Care Messer: Right. So I’ll try the tagline. I like the

Niall Mackay: And that is another tip to take away the word podcast, which you could, once you add the tagline, you could take away the word podcast because, so I know mine goes against that because it’s called a Vietnam podcast. So that’s one of my many podcasts, but because it is, again, you’ve got such short real estate. Most people advise two to three worlds for kind of gets cut off when you’re scanning on podcasts. And the big thing is. People are already looking for podcasts, they’re already in the podcast tab on Spotify or Apple Podcasts. So you’re telling people something that they already know, like, yeah, I know it’s the Birth Education Center podcast, because I’m looking in the podcast tabs, so you [00:41:00] could change it.

Niall Mackay: Education Center, Education Center, what you, described So overall, I think it’s great. I mean, it’s, you can tell you’ve done your research obviously from talking to you, but just from listening to it as well, I think there’s just a couple of small

Care Messer: Yeah, like the microphone, like the most important thing. could be improved. You’re right. A hundred percent. I’m gonna be buying a new desk

Niall Mackay: funny. We all. Well, I fits perfectly what you’ve got it

Niall Mackay: right

Care Messer: Well, yeah, it’s sitting

Niall Mackay: it on the desk right now Oh, it’s on your lap. It’s on your lap. Yeah, so I use a boom arm so you can get up for ten dollars I looked on amazon and it if it fits on your desk. Those are boom arms are pretty good. They take up so little space Um, but yeah, I mean don’t feel the microphone things as I said, so many different people do the same things I’ve seen the microphone in so many different Places.

Niall Mackay: but especially now because you have headphones on is great. So I didn’t used to wear headphones. Other people don’t wear headphones, [00:42:00] but you have them on and you, as soon as you change the mic, you’re like, Oh yeah, this is totally different.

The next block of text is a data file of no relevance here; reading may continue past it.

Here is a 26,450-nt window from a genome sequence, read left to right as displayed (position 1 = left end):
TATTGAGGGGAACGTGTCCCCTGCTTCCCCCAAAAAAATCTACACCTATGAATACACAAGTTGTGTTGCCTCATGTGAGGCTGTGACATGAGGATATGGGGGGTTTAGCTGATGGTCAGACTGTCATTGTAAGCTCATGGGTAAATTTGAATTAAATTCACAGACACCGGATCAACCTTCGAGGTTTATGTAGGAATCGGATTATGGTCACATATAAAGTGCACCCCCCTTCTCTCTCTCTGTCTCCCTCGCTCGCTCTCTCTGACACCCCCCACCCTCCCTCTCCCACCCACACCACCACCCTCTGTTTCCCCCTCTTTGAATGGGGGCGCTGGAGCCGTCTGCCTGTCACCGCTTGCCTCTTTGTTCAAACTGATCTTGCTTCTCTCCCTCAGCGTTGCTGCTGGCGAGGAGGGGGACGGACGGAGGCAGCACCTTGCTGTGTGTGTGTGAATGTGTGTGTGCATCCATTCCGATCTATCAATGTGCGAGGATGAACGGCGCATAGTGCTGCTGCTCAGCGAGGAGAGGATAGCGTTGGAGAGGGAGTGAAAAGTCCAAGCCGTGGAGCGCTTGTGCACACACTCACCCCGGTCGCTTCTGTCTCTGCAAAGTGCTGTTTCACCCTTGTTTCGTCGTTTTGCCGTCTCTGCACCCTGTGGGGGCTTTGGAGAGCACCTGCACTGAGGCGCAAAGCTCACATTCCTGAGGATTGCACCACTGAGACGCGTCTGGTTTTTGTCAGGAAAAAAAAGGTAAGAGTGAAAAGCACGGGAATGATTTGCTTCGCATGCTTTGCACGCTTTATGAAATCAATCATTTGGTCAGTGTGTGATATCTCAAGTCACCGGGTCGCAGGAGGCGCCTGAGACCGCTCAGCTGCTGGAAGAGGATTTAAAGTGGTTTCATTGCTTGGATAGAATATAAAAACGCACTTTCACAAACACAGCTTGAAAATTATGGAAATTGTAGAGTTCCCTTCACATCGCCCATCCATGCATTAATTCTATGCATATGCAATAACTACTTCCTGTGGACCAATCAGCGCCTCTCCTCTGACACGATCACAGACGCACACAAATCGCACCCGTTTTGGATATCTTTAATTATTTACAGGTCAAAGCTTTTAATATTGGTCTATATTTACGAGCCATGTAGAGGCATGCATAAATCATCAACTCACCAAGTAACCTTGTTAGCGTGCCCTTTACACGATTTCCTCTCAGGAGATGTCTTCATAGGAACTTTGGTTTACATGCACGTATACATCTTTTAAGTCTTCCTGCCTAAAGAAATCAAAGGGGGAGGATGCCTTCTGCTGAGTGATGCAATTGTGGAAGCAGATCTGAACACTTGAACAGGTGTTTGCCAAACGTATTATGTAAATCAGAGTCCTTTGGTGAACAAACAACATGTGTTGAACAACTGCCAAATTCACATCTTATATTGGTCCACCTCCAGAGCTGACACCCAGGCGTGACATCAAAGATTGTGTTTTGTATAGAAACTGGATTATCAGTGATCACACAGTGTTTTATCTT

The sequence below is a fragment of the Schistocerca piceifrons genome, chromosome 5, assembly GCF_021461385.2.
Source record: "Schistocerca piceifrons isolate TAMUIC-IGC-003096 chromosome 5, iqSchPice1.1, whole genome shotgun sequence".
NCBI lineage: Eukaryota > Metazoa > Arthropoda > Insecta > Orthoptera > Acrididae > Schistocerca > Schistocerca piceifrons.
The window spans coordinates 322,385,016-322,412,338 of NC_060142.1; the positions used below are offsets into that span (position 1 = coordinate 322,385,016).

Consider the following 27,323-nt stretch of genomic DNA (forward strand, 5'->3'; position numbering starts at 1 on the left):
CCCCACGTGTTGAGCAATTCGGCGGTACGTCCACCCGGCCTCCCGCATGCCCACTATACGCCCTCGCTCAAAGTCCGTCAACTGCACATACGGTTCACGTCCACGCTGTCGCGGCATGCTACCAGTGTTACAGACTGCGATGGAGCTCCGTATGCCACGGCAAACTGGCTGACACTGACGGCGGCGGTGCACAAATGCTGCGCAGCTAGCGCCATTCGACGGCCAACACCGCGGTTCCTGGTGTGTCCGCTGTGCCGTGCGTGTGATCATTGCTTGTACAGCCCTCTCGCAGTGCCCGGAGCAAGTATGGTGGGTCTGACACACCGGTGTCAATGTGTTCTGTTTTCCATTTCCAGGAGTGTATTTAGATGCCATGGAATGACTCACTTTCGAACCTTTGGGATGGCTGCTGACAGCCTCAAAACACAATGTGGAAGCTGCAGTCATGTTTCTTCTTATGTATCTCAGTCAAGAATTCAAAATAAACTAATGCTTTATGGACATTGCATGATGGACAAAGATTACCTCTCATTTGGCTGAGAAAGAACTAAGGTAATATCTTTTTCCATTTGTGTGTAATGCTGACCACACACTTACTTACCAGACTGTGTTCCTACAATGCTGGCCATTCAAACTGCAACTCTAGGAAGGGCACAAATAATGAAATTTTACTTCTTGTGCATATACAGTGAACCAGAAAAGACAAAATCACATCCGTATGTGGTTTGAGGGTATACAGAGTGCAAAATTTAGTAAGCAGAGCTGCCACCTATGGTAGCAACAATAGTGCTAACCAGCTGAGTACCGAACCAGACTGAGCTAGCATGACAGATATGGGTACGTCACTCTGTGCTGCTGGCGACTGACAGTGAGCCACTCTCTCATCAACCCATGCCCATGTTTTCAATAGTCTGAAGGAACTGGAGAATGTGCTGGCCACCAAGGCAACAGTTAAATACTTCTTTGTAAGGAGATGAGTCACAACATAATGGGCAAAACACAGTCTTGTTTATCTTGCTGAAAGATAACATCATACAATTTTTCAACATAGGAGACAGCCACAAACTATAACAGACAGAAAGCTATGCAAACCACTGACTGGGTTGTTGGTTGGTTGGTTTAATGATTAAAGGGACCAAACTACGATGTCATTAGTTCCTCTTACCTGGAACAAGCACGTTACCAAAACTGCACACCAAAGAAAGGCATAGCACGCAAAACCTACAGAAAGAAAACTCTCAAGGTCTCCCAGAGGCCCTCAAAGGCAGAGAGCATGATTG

Care Messer: definitely. Yeah. I appreciate the, yeah, you just, we, you don’t know what

Niall Mackay: Well.

Niall Mackay: thank you very much for being on only the second ever podcast audit. We also, we did a coaching call last week as well, which should be up on YouTube. And I tell people don’t go to YouTube, but this is a div, this won’t be on an audio podcast because I shared my screen with you a lot. And, uh, so it Yeah, but

Care Messer: that. But that coaching call was amazing and I’m gonna actually be calling you again ’cause I have more in more questions for you. But I really needed that and you explained things wonderfully and it made sense to me. And that’s, there were just pieces missing with this script that I couldn’t figure out after watching every single episode that they had on 1 0 1, et cetera.

Care Messer: And I’m like, but I have questions still. So, [00:43:00] yeah, I really appreciate it. It was affordable. It was well worth my time.

Niall Mackay: Uh, thank you. Yes. If you do want to book a coaching call, they are 40 an hour. And it’s funny because so I, I use this script. All day every day and I didn’t realize how much I know how many little nuances how many little buttons and i’ve been doing a Lot of these coaching calls now and it’s been the same every time what you just said I’ve watched seven hours of tutorials and what you told me in an hour is like it was More than seven hours of watching YouTube tutorials.

Niall Mackay: So it will save you time and time is money. So if you do want to book a coaching call, get in touch. Or if you want to do a podcast audit as well, send me your podcast, get in touch and I will have a listen, take some notes, and then we’ll record an episode. So care. Thank you very much. If you are having a baby or thinking of having a baby in the U. S. because it’s very specific to the U. S., go and check out Birth Education Center Podcast, but that name may be changing soon, but look up [00:44:00] Birth Education Center Podcast, turn on the notifications, follow it, I’ll tell you to do it so joining me today.

In this Podcast Coaching, I had the pleasure of auditing the Birth Education Center podcast with Care, an entrepreneur, childbirth educator, postpartum doula, and sex coach. The Birth Education Center podcast aims to provide education and support for birth workers and parents.

During the audit, we discussed various aspects of the podcast, including equipment, branding, content, and calls to action. Care shared valuable insights into her podcasting journey and the goals she has for the show. 

If you want to have a FREE podcast audit, Email me (niall@sevenmillionbikes.com) or contact me on Seven Million Bikes Podcasts Facebook or Instagram to book your free Podcast Audit!

Let’s see what we discussed in this episode!

Equipment and Audio Quality